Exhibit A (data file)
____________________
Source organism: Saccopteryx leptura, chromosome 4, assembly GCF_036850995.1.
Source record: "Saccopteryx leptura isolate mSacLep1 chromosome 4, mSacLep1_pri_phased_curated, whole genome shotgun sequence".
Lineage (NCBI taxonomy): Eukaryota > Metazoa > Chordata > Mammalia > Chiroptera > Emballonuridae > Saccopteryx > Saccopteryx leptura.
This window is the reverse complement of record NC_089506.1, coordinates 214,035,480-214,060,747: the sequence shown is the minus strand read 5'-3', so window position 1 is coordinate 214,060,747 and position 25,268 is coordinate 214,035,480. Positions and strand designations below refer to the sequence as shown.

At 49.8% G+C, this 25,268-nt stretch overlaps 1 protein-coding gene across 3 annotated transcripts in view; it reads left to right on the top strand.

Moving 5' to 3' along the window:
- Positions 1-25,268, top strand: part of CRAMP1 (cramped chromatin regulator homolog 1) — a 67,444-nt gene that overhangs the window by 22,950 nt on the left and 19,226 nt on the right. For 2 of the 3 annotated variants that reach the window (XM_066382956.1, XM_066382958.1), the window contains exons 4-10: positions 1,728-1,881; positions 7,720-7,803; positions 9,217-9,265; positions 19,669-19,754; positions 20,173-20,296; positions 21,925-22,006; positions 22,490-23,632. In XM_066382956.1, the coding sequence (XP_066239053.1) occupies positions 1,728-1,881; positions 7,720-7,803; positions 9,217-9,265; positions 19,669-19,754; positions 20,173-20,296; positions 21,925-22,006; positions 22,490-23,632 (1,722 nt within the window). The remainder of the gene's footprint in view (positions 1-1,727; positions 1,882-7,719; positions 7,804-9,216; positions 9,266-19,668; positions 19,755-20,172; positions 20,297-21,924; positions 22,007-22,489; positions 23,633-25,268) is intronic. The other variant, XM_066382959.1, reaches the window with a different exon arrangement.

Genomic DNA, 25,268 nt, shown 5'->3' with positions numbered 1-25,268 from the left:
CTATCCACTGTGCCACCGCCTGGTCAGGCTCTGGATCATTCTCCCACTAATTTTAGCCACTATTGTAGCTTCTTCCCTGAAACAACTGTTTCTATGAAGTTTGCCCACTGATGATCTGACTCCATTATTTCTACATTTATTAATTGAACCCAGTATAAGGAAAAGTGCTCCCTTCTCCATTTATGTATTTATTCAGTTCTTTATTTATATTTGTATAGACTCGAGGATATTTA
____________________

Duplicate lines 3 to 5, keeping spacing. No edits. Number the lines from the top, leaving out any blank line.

Lineage (NCBI taxonomy): Eukaryota > Metazoa > Chordata > Mammalia > Chiroptera > Emballonuridae > Saccopteryx > Saccopteryx leptura.
This window is the reverse complement of record NC_089506.1, coordinates 214,035,480-214,060,747: the sequence shown is the minus strand read 5'-3', so window position 1 is coordinate 214,060,747 and position 25,268 is coordinate 214,035,480. Positions and strand designations below refer to the sequence as shown.

At 49.8% G+C, this 25,268-nt stretch overlaps 1 protein-coding gene across 3 annotated transcripts in view; it reads left to right on the top strand.